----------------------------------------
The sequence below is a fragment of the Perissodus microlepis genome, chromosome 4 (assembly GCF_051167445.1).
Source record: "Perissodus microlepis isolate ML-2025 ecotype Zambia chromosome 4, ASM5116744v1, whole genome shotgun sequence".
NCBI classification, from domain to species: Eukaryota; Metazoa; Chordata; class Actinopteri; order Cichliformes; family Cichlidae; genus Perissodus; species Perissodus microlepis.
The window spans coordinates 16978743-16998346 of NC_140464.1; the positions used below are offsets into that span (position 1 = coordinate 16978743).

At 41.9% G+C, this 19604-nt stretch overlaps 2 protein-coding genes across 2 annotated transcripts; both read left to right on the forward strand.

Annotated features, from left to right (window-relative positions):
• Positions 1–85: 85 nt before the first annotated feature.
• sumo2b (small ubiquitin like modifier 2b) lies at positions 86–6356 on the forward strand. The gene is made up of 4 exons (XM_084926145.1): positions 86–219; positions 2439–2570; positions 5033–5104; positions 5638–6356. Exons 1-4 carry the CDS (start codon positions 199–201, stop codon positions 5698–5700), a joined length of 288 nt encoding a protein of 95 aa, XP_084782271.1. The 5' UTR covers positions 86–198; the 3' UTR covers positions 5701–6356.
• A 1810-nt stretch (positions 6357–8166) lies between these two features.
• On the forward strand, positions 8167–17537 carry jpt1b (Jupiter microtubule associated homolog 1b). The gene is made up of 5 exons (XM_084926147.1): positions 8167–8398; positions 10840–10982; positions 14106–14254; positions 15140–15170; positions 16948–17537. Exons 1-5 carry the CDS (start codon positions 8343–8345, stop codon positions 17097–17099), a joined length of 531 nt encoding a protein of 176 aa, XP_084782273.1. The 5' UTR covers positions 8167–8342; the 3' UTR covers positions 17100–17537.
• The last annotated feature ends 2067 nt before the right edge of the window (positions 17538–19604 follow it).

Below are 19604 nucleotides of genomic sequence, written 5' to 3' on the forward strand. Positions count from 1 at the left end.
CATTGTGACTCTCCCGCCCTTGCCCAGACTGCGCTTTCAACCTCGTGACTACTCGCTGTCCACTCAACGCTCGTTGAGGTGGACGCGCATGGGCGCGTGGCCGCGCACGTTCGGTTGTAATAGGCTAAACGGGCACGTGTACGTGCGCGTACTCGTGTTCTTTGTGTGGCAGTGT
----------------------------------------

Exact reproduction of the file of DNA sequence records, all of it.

The sequence below is a fragment of the Perissodus microlepis genome, chromosome 4 (assembly GCF_051167445.1).
Source record: "Perissodus microlepis isolate ML-2025 ecotype Zambia chromosome 4, ASM5116744v1, whole genome shotgun sequence".
NCBI classification, from domain to species: Eukaryota; Metazoa; Chordata; class Actinopteri; order Cichliformes; family Cichlidae; genus Perissodus; species Perissodus microlepis.
The window spans coordinates 16978743-16998346 of NC_140464.1; the positions used below are offsets into that span (position 1 = coordinate 16978743).

At 41.9% G+C, this 19604-nt stretch overlaps 2 protein-coding genes across 2 annotated transcripts; both read left to right on the forward strand.

Annotated features, from left to right (window-relative positions):
• Positions 1–85: 85 nt before the first annotated feature.
• sumo2b (small ubiquitin like modifier 2b) lies at positions 86–6356 on the forward strand. The gene is made up of 4 exons (XM_084926145.1): positions 86–219; positions 2439–2570; positions 5033–5104; positions 5638–6356. Exons 1-4 carry the CDS (start codon positions 199–201, stop codon positions 5698–5700), a joined length of 288 nt encoding a protein of 95 aa, XP_084782271.1. The 5' UTR covers positions 86–198; the 3' UTR covers positions 5701–6356.
• A 1810-nt stretch (positions 6357–8166) lies between these two features.
• On the forward strand, positions 8167–17537 carry jpt1b (Jupiter microtubule associated homolog 1b). The gene is made up of 5 exons (XM_084926147.1): positions 8167–8398; positions 10840–10982; positions 14106–14254; positions 15140–15170; positions 16948–17537. Exons 1-5 carry the CDS (start codon positions 8343–8345, stop codon positions 17097–17099), a joined length of 531 nt encoding a protein of 176 aa, XP_084782273.1. The 5' UTR covers positions 8167–8342; the 3' UTR covers positions 17100–17537.
• The last annotated feature ends 2067 nt before the right edge of the window (positions 17538–19604 follow it).

Below are 19604 nucleotides of genomic sequence, written 5' to 3' on the forward strand. Positions count from 1 at the left end.
CATTGTGACTCTCCCGCCCTTGCCCAGACTGCGCTTTCAACCTCGTGACTACTCGCTGTCCACTCAACGCTCGTTGAGGTGGACGCGCATGGGCGCGTGGCCGCGCACGTTCGGTTGTAATAGGCTAAACGGGCACGTGTACGTGCGCGTACTCGTGTTCTTTGTGTGGCAGTGT